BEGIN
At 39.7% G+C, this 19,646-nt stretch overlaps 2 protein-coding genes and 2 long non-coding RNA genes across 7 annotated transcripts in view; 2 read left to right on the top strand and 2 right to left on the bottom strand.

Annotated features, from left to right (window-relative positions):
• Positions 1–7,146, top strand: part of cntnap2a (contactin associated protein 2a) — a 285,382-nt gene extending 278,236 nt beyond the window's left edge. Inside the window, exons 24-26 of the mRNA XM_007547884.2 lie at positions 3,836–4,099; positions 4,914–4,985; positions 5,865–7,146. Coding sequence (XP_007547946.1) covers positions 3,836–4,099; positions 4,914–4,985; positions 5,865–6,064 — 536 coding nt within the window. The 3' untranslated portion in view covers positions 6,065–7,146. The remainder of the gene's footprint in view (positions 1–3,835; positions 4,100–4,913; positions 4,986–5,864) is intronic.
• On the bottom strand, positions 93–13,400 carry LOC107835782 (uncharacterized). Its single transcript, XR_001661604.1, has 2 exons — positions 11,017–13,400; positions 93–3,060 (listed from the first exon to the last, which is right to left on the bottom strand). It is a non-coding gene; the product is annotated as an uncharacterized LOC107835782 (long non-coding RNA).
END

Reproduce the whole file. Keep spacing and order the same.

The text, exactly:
At 39.7% G+C, this 19,646-nt stretch overlaps 2 protein-coding genes and 2 long non-coding RNA genes across 7 annotated transcripts in view; 2 read left to right on the top strand and 2 right to left on the bottom strand.

Annotated features, from left to right (window-relative positions):
• Positions 1–7,146, top strand: part of cntnap2a (contactin associated protein 2a) — a 285,382-nt gene extending 278,236 nt beyond the window's left edge. Inside the window, exons 24-26 of the mRNA XM_007547884.2 lie at positions 3,836–4,099; positions 4,914–4,985; positions 5,865–7,146. Coding sequence (XP_007547946.1) covers positions 3,836–4,099; positions 4,914–4,985; positions 5,865–6,064 — 536 coding nt within the window. The 3' untranslated portion in view covers positions 6,065–7,146. The remainder of the gene's footprint in view (positions 1–3,835; positions 4,100–4,913; positions 4,986–5,864) is intronic.
• On the bottom strand, positions 93–13,400 carry LOC107835782 (uncharacterized). Its single transcript, XR_001661604.1, has 2 exons — positions 11,017–13,400; positions 93–3,060 (listed from the first exon to the last, which is right to left on the bottom strand). It is a non-coding gene; the product is annotated as an uncharacterized LOC107835782 (long non-coding RNA).